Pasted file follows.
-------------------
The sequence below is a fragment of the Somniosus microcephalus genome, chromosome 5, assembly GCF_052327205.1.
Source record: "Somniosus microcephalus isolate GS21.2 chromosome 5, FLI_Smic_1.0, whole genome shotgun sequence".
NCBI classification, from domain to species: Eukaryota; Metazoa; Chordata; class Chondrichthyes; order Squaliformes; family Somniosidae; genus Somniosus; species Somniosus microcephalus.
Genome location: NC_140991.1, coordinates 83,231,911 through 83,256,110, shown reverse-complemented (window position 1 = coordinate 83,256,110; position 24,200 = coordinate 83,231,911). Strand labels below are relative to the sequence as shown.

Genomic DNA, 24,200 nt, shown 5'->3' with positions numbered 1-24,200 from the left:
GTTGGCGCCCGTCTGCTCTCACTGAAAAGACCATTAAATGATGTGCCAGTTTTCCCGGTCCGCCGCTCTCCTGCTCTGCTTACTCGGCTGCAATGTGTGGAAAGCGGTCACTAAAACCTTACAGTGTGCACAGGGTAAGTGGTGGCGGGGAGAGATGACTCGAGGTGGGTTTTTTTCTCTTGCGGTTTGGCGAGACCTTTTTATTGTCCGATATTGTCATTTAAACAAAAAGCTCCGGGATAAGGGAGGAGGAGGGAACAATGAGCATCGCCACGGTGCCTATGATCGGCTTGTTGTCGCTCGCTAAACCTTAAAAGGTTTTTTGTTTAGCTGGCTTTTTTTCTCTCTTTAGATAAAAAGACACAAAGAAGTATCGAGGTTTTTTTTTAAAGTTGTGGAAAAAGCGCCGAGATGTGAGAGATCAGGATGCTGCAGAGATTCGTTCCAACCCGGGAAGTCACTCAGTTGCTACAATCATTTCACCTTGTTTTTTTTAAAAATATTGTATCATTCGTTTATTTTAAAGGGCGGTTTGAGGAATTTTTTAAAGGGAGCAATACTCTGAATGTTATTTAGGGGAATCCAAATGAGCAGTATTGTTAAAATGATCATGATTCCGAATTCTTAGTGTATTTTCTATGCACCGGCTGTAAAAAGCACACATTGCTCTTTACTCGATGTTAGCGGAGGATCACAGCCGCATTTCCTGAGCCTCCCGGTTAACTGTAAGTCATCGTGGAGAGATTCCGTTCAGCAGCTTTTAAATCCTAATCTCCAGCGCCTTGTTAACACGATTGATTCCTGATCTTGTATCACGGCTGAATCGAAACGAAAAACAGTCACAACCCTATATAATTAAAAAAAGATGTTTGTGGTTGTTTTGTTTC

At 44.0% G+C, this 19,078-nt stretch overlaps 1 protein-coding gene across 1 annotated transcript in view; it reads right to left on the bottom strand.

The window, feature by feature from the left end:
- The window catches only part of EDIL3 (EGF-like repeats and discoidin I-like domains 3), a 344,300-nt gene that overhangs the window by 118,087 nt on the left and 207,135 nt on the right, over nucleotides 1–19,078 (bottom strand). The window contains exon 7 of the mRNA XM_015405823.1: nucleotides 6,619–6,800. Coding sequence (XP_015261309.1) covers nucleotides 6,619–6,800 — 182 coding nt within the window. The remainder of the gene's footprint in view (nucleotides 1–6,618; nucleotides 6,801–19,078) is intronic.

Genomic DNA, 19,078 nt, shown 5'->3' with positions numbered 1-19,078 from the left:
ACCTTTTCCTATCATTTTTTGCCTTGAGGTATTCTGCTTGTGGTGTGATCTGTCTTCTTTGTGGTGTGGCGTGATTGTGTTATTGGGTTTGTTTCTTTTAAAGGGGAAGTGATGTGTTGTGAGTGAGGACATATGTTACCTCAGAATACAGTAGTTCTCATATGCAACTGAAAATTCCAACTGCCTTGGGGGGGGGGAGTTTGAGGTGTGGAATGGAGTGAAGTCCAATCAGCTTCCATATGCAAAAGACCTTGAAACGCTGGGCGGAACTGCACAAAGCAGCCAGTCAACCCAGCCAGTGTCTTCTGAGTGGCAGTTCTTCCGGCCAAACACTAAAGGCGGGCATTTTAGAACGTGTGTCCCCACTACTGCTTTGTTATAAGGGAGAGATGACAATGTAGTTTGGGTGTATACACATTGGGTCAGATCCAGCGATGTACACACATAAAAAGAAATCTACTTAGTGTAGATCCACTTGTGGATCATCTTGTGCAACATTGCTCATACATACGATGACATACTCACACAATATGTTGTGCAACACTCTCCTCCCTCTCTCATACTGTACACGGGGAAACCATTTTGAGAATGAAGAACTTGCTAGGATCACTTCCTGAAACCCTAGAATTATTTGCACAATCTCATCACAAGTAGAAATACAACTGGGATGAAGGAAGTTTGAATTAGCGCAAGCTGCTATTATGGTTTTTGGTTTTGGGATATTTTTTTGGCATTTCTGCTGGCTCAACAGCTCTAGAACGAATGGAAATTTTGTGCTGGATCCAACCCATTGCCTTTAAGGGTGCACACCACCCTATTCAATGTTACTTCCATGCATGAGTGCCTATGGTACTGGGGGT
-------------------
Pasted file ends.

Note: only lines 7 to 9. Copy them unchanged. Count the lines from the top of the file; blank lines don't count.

At 44.0% G+C, this 19,078-nt stretch overlaps 1 protein-coding gene across 1 annotated transcript in view; it reads right to left on the bottom strand.

The window, feature by feature from the left end:
- The window catches only part of EDIL3 (EGF-like repeats and discoidin I-like domains 3), a 344,300-nt gene that overhangs the window by 118,087 nt on the left and 207,135 nt on the right, over nucleotides 1–19,078 (bottom strand). The window contains exon 7 of the mRNA XM_015405823.1: nucleotides 6,619–6,800. Coding sequence (XP_015261309.1) covers nucleotides 6,619–6,800 — 182 coding nt within the window. The remainder of the gene's footprint in view (nucleotides 1–6,618; nucleotides 6,801–19,078) is intronic.